Evidence-Practice Gap: Inflammatory bowel disease (IBD) describes two diseases, ulcerative colitis and Crohn’s disease. It is primarily a disease of young adults and causes debilitating inflammation of the bowel. New medications are effective in managing symptoms and improving quality of life. However they suppress immunity and can result in a greatly increased risk of opportunistic infections which can be life threatening.

Despite the effectiveness of immunisation in preventing these infections, patients are not routinely screened or protected. Dr Walsh will implement a program at five Sydney hospitals to help identify patients at risk and ensure clinicians recommend suitable preventive measures. Dr Walsh plans to offer this program to other sites in Australia in the future.

NICS-Melbourne Health Fellow: Michael Frank

Implementation Project: Improving the management of nicotine withdrawal in Melbourne Health’s inpatients

Evidence-Practice Gap:
One in five Australians smoke despite the fact that it is the single greatest cause of preventable death and illness in Australia. Although evidence suggests that people are receptive to accept help to quit smoking when admitted to hospital for a smoking related illness, this help is not routinely offered in all hospitals.

In order to support inpatients wishing to cease smoking while in the smoke free environment of The Royal Melbourne Hospital, Mr Frank will develop and implement a customised guide to prescribing nicotine replacement therapies (NRT). A range of these drug therapies exist and can improve the chance of successful quitting by reducing the impact of nicotine withdrawal. Frank will deliver education and tools to staff to support correct and consistent prescribing of NRT across the hospital.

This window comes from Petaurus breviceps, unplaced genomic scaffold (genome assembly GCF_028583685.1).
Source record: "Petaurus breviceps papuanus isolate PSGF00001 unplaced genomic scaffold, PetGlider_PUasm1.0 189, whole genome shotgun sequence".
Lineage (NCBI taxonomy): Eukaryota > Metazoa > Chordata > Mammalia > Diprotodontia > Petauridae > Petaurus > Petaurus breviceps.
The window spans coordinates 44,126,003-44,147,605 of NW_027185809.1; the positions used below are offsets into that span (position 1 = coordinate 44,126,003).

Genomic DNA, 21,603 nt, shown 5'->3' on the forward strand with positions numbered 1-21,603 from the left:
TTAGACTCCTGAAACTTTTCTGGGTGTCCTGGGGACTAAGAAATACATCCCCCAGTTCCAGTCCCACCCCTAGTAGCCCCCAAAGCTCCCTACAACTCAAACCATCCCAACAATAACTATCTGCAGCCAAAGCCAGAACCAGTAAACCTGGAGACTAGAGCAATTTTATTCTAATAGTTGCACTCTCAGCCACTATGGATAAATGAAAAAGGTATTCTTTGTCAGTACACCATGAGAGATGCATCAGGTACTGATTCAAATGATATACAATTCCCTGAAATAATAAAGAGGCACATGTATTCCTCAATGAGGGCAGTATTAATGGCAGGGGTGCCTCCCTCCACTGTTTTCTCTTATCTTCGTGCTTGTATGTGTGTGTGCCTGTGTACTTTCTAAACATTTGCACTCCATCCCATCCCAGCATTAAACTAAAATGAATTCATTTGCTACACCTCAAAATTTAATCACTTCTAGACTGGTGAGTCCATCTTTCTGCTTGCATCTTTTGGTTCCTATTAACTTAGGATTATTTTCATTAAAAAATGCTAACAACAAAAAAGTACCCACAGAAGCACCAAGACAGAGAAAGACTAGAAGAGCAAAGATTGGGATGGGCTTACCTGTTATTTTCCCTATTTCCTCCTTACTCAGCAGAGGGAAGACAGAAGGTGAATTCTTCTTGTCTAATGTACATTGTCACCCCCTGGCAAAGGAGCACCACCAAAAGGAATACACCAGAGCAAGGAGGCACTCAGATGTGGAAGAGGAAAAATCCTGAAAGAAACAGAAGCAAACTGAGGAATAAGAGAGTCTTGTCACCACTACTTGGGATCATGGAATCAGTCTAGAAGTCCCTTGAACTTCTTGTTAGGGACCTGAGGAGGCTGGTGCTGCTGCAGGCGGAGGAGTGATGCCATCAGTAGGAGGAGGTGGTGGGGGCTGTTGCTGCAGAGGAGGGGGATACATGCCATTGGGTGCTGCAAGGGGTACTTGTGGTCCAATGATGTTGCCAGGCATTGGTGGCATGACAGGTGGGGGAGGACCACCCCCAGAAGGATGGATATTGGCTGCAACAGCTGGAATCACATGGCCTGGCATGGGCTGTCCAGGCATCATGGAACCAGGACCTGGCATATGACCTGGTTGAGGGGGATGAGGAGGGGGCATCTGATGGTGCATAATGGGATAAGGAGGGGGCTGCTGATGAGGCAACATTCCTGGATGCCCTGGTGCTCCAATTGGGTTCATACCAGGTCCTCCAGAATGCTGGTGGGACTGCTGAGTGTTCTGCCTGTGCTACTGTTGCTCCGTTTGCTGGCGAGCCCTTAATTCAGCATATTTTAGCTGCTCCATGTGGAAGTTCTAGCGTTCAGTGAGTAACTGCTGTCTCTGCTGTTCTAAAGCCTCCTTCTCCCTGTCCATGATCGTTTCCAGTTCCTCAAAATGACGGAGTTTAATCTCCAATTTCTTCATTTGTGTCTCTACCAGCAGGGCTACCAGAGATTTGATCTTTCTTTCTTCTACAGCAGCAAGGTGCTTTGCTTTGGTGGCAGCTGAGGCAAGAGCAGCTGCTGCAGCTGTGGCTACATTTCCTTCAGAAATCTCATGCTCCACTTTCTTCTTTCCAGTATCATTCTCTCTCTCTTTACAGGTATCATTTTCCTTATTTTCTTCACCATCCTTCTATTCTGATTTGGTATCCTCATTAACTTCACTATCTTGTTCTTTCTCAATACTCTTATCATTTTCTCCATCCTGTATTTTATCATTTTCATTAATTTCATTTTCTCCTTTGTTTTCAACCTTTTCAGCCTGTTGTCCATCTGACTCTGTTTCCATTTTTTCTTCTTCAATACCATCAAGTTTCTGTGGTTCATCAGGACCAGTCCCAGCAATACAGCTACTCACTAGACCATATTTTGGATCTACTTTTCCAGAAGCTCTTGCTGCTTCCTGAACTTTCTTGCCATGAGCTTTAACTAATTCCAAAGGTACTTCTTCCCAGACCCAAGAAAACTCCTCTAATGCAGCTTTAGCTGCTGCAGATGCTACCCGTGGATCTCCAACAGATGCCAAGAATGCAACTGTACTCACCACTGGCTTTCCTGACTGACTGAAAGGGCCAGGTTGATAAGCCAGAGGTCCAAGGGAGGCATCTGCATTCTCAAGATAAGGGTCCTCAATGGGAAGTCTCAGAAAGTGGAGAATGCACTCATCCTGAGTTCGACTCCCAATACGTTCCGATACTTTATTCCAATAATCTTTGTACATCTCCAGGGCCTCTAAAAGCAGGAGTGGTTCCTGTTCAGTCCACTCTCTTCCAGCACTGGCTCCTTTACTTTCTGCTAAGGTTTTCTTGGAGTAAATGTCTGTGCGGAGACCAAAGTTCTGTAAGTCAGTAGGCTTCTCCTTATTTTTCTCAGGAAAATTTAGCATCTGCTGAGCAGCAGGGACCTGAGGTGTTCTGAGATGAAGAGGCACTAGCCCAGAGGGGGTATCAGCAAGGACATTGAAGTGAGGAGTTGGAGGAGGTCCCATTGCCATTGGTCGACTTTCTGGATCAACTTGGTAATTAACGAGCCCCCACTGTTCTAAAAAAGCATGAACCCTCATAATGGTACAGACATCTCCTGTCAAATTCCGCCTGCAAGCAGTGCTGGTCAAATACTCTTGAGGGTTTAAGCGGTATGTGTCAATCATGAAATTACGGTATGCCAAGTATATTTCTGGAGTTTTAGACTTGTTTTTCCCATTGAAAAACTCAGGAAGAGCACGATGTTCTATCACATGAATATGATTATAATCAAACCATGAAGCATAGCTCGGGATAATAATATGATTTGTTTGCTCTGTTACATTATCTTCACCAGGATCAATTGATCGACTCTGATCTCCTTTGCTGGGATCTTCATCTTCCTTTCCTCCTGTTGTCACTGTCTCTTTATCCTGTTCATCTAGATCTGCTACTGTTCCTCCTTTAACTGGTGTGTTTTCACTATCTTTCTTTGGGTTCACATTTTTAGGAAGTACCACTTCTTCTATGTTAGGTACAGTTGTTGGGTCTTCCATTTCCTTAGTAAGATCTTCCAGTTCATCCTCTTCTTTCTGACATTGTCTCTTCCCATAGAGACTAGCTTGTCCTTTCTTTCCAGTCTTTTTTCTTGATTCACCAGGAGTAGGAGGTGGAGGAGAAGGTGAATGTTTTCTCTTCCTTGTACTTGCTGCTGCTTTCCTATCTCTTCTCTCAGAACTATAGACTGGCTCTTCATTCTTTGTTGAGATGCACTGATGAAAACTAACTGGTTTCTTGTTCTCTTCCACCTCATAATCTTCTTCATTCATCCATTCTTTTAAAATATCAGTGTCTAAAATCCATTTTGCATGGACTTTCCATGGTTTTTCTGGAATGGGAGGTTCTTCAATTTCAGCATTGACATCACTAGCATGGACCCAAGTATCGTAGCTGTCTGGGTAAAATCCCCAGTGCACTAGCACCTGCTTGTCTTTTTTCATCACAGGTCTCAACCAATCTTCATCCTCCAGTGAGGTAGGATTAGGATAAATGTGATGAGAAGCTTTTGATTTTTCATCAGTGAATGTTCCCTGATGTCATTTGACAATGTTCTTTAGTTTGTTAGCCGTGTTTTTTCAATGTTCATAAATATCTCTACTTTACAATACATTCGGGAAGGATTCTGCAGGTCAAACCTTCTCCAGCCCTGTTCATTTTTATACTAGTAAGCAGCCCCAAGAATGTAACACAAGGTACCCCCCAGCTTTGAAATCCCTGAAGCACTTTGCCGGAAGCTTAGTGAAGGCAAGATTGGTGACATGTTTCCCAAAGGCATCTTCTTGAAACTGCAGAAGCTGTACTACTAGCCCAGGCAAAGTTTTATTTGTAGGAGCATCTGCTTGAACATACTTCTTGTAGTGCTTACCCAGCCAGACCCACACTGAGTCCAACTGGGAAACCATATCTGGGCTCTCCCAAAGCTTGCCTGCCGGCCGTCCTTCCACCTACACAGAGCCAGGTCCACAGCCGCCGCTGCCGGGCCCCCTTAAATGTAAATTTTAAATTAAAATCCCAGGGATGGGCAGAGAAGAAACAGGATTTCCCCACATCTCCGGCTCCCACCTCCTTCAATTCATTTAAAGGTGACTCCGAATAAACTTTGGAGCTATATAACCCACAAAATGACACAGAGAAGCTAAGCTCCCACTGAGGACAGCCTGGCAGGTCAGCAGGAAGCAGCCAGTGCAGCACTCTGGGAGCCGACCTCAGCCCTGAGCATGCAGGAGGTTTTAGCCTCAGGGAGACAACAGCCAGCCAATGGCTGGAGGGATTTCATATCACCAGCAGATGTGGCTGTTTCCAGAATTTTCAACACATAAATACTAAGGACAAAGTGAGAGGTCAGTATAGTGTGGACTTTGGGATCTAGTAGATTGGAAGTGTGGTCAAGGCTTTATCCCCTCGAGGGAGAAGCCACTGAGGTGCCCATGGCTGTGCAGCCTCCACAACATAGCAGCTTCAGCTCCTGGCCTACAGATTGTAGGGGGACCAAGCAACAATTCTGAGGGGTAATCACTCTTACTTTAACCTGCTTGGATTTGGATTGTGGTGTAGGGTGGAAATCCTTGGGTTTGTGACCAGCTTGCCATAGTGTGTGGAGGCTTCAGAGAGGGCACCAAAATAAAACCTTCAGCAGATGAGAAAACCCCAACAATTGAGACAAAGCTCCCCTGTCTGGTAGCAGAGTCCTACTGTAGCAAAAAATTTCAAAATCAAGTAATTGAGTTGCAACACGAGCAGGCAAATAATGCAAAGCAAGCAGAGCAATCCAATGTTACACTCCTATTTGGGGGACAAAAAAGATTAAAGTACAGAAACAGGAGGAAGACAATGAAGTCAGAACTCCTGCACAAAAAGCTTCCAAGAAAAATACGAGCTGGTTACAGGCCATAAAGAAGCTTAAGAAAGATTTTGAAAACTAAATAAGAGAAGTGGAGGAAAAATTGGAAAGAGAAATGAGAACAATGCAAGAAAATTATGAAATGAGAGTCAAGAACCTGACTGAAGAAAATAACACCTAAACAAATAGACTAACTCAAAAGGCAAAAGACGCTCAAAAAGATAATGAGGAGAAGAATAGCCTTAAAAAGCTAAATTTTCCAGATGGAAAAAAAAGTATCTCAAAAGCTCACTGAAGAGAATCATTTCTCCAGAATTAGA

NICS-Multiple Sclerosis Research Australia Betty Cuthbert Fellow: Dr Celia Chen

Implementation Project: Optimising the management of acute optic neuritis in people with Multiple Sclerosis

Evidence-Practice Gap: 80% of people with Multiple Sclerosis (MS) will have at least one episode of optic neuritis, an inflammation of the optic nerve, which results in painful loss of vision. Prompt treatment can result in faster recovery and as MS is a chronic disease, patient knowledge and motivation is vital to ensuring optimal management however, suitable information is not always readily available.

Dr Chen will develop and implement information tools about the symptoms and treatment options for optic neuritis, to help ensure people with MS make informed decisions about their care.

NICS Fellow: Dr Nigel Toussaint

Implementation Project: Reducing the risk of cardiovascular disease in people with chronic kidney disease by improving management of bone and mineral disorders

Evidence-Practice Gap:
Chronic kidney disease (CKD) affects approximately 15% of the Australian population. A major consequence of CKD is vascular calcification (calcium deposited in blood vessels) which in turn can lead to cardiovascular disease (CVD), a leading cause of mortality faced by people with CKD.

Disorders of bone and mineral metabolism in people with CKD can lead to this build up of calcium, therefore improved management of mineral disorders is an important step to reducing the burden of CVD.

Guidelines to manage optimal levels of these mineral markers exist but these levels are not routinely achieved. Dr Toussaint will work with health care staff and people with CKD in kidney clinics and dialysis units, to identify barriers to optimal control of mineral metabolism disorders. He will promote improved detection and management of these disorders through an awareness-raising and education program.